Traditional Histories and Historical Reconstruction of the Origin and Early History of Ilorin: A Reexamination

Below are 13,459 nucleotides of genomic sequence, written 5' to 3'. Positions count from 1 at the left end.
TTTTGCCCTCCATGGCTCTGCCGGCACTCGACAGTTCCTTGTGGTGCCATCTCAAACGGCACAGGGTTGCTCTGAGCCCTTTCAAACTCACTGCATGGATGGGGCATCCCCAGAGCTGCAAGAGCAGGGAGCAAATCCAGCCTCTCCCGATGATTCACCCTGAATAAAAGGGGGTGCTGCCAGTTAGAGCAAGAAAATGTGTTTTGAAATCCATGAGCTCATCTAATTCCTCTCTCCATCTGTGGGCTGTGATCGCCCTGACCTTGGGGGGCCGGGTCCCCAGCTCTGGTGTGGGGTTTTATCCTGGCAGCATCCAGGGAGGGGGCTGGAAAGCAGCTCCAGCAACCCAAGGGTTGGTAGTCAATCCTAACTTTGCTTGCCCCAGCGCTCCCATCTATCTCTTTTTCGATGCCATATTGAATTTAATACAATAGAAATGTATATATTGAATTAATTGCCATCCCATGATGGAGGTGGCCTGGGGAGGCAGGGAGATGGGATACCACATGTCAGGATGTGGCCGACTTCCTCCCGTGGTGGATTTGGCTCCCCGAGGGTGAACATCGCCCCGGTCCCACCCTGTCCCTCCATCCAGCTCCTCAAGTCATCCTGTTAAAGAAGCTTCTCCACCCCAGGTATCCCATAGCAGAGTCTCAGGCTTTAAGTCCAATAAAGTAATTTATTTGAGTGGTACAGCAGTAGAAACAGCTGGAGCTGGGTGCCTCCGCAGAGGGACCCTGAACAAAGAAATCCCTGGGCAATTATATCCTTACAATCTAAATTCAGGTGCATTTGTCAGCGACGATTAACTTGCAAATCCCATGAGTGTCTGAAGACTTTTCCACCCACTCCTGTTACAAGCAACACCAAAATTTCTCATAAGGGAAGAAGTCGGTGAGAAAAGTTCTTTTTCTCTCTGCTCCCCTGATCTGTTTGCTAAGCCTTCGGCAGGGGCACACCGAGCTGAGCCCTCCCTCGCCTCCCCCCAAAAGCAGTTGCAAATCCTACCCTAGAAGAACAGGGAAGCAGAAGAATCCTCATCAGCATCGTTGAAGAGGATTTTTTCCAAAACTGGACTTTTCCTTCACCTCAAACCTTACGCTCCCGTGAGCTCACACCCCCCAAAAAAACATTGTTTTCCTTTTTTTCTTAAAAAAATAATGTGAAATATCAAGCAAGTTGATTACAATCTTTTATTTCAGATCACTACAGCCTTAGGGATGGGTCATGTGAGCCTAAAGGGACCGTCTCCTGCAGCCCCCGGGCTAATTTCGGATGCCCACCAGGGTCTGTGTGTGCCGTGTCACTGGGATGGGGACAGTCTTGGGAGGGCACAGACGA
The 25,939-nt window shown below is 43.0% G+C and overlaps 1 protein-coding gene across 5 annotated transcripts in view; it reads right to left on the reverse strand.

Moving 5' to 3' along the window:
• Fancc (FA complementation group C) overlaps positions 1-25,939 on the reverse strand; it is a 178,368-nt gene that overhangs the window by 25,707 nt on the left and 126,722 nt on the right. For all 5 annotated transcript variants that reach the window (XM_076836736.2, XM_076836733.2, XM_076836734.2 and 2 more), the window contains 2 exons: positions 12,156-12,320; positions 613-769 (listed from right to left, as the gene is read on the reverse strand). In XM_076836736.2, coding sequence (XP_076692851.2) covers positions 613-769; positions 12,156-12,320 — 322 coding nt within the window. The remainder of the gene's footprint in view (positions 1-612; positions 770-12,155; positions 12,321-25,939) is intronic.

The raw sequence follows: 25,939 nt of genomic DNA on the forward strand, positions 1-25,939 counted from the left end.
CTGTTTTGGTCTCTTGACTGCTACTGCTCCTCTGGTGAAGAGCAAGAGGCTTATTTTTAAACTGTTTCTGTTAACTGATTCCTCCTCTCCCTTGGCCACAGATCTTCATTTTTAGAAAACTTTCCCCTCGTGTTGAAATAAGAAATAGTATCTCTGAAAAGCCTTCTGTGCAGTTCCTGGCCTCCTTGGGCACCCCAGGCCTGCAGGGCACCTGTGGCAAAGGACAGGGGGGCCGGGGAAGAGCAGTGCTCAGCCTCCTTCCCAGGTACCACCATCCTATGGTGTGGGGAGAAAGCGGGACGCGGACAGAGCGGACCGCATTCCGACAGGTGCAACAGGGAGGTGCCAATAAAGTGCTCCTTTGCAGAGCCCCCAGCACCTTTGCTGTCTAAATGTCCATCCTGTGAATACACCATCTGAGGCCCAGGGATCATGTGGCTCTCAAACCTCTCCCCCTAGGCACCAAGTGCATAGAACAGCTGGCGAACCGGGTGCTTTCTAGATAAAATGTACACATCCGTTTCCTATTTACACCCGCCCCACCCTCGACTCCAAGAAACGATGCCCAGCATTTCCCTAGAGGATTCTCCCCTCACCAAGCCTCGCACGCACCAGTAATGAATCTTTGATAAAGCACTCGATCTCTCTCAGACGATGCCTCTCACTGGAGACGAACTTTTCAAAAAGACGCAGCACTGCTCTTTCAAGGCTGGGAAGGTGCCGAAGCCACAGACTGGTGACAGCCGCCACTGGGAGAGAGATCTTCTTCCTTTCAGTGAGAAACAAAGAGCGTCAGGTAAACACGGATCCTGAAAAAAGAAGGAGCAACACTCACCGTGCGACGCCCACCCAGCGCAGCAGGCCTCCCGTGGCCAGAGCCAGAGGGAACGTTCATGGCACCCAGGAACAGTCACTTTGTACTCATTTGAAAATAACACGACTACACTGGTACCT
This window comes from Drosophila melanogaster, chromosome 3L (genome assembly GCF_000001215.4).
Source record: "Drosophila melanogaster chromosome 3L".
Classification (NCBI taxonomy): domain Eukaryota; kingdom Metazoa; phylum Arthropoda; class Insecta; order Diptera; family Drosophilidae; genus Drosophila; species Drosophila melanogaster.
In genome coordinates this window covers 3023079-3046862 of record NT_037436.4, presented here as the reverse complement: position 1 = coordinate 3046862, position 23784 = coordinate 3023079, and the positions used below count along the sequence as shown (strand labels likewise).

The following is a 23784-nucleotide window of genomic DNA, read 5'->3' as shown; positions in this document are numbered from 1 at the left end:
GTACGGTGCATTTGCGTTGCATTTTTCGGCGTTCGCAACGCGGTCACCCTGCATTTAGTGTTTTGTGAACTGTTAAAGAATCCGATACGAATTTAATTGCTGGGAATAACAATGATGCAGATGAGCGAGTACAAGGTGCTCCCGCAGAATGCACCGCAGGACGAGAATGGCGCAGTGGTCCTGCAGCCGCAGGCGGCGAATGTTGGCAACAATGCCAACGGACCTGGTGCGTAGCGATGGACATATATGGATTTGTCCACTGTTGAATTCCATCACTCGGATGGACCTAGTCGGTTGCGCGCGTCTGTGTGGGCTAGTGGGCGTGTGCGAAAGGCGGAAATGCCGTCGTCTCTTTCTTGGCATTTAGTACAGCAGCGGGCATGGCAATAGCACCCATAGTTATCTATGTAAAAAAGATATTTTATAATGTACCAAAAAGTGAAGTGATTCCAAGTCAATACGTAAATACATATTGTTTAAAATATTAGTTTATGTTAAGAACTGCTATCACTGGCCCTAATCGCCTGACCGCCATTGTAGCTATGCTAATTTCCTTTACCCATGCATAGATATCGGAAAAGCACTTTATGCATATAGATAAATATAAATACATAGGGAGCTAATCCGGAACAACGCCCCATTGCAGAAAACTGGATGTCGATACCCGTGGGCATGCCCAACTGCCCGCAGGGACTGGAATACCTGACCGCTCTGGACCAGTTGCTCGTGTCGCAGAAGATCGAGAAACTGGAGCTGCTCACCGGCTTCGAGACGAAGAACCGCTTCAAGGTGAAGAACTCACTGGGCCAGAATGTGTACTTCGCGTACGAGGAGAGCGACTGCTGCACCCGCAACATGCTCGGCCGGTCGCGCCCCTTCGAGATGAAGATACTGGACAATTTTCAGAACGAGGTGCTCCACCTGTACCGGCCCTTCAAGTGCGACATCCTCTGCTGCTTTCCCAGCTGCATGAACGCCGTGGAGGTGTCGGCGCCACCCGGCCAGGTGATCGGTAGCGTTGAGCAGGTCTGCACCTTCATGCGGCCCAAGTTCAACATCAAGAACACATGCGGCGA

Since the 1950s when African and Africanist historians began to use oral evidence as a veritable source for historical reconstruction of Africa’s pre-colonial past, traditional histories have continued to occupy a central stage in modern African historiography. In spite of its limitations, no serious historical inquiry into the past of Africa’s non-literate societies would ignore traditional material. The use of traditional accounts of the origin and early history of Ilorin has continued to pose serious challenges to historians and non-historians. Some reasons may be responsible for this including Ilorin’s multiethnic and multicultural configuration; inexhaustive analysis and interpretation of various versions of Ilorin’s traditional history in existing attempts at reconstructing its origin and early history, and the fact that much of Ilorin’s history up to the 1820s has not been reconsidered in the light of historical and archaeological evidence from various parts of the Old Oyo Empire and the entire region within which context the origin and early history of Ilorin is located. This paper adopts a multidisciplinary approach to reexamine the traditional accounts on the “origin” and “early” history of Ilorin and posits that various elements in the traditions suggest different phases in the historical evolution of Ilorin and of the developments before the late 18th century.